If you’re like me, you know all about scanning box scores for unusual line scores. Typically, I’m looking for players who had big games, with some crooked numbers in the H and RBI columns, but just as interesting are the line scores that leave you scratching your head. This post is about those games. More after the jump.
Well, Doug posted a quiz about sluggers; here’s one where you won’t find any of those. What career accomplishment do these Live Ball era players have in common? (I hope I caught them all, but I’m not 100% sure, so I make no promises!)
This is a different take on a quiz, with an added variable of ranking. I’ll give you the ranked list, and you get to figure out the statistic that produces that list. In other words, just like a regular quiz, but with the added criterion of ranking.
So, here’s the list, showing the top 10 sluggers in a particular statistic. What is it? .
Hint #1: the stat involves traditional metrics for sluggers
Hint #2: the rankings could provide a clue as to the type of stat to look for.
Congratulations to Howard! He knew that these ten sluggers have the most consecutive seasons with 30 HR and 100 RBI. More after the jump.
I have to say how little the subject matter of this post matters to me. As I’ve said before, batting average doesn’t super matter; we all know this. 1983 is before I was born. I have no emotional attachment or interest in any of the subjects of this post. And this took a tremendous amount of research.
But… all of that goes to show you that a good baseball story, is a good baseball story. Because I’ve thoroughly enjoyed learning more about this race, a batting title chase for the ages among four players: Bill Madlock of Pittsburgh, Jose Cruz of Houston, and teammates Lonnie Smith and George Hendrick of St. Louis. (To be clear, I started this post the day before MLB.com decided to feature an article about the Cruz family; it’s just a happy coincidence that there’s something fun there to link while I was writing about the eldest in the family.)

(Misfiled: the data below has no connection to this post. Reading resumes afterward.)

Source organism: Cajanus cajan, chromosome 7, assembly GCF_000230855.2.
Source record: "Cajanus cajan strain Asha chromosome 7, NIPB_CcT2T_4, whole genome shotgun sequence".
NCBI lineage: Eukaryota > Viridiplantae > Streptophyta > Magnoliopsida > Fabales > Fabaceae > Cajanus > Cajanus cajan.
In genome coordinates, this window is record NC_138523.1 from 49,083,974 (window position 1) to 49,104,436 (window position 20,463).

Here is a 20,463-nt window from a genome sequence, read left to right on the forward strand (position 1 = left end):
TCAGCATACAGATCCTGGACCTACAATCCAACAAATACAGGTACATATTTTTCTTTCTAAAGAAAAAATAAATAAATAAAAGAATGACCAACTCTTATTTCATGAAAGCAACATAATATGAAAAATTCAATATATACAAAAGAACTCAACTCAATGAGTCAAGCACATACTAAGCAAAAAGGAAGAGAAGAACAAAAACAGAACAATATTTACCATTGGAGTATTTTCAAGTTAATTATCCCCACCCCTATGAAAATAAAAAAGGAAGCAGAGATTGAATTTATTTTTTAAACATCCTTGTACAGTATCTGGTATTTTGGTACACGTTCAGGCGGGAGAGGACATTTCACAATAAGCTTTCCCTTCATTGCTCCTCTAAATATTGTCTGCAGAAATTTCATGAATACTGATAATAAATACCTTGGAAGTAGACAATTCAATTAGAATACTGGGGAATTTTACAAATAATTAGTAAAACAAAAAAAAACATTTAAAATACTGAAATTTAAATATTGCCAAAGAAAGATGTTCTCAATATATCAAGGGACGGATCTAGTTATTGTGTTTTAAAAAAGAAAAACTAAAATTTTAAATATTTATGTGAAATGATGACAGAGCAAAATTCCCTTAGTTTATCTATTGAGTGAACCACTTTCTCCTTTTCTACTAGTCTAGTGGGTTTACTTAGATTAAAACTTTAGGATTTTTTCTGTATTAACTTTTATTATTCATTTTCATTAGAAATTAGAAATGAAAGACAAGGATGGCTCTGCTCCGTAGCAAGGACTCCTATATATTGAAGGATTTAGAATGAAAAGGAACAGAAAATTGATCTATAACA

“Replacement-level.” In certain corners of the baseball internet, it’s a dirty word. In other corners, it’s a given. But what does it mean, truly, to be a “replacement-level hitter” in 2020? Is “replacement-level” a provable concept? Do you need an advanced math degree? Are there real examples of such hitters? Read on to find out!
As I write this, it’s May 29th, 2020. 15 years ago today, Roy Halladay was nearly perfect; 10 years ago today, he was. Let’s check it out. (And FYI, I really didn’t have time to compose this, so it’s quite long. I might’ve done a better job editing if I hadn’t needed to pop it out the same day I wrote it in order for it to be relevant, so I’m sorry for the length of the piece.)
Imitation being the sincerest form of flattery, I’m delighted to seize on Dr. Doom’s idea by making a HOF case for this player of whom I’m guessing many of you may not be aware. If you’re not familiar with Hines, he was a center-fielder from the earliest days of major league ball, enjoying his greatest success with the Providence Grays. More after the jump.
Let’s get it out of the way: batting average is not one of the five most important offensive stats. It’s not one of the ten most important. It might be in the top 20. But regardless, we all grew up knowing “.300 hitter=good,” and we still talk about the batting average leader as the “batting champion.” So even though it’s not “important,” batting average can still be fun and interesting. So I’ve been looking into some batting races to see if there’s anything “there” for me to post about. I’ve come up with a few that might be worth discussing.
But as is my wont, I feel a need to learn as much as possible about a topic before I’m ready to write about it. In this case, that meant analyzing batting races. So one of the questions that was burning in my mind was the counterpoint to which batting races were interesting: which batting races were the most lopsided in history?
While researching my latest post, I came across a name that loomed large in my childhood, about whom I haven’t thought in a long time. Andres Galarraga is probably, at this point, the second-most-famous “A. Galarraga” in your baseball encyclopedia/brain. But while Armando may be more famous today, the Big Cat belongs to a couple specific groups. I’m hoping you can figure out what they are in these trivia questions.
Note: I’ve never done one of these trivia things before, as you know, so they’re not going to be as hard or clever as Doug’s… or maybe they’ll be too hard. I genuinely don’t know, but I hope it’s fun either way.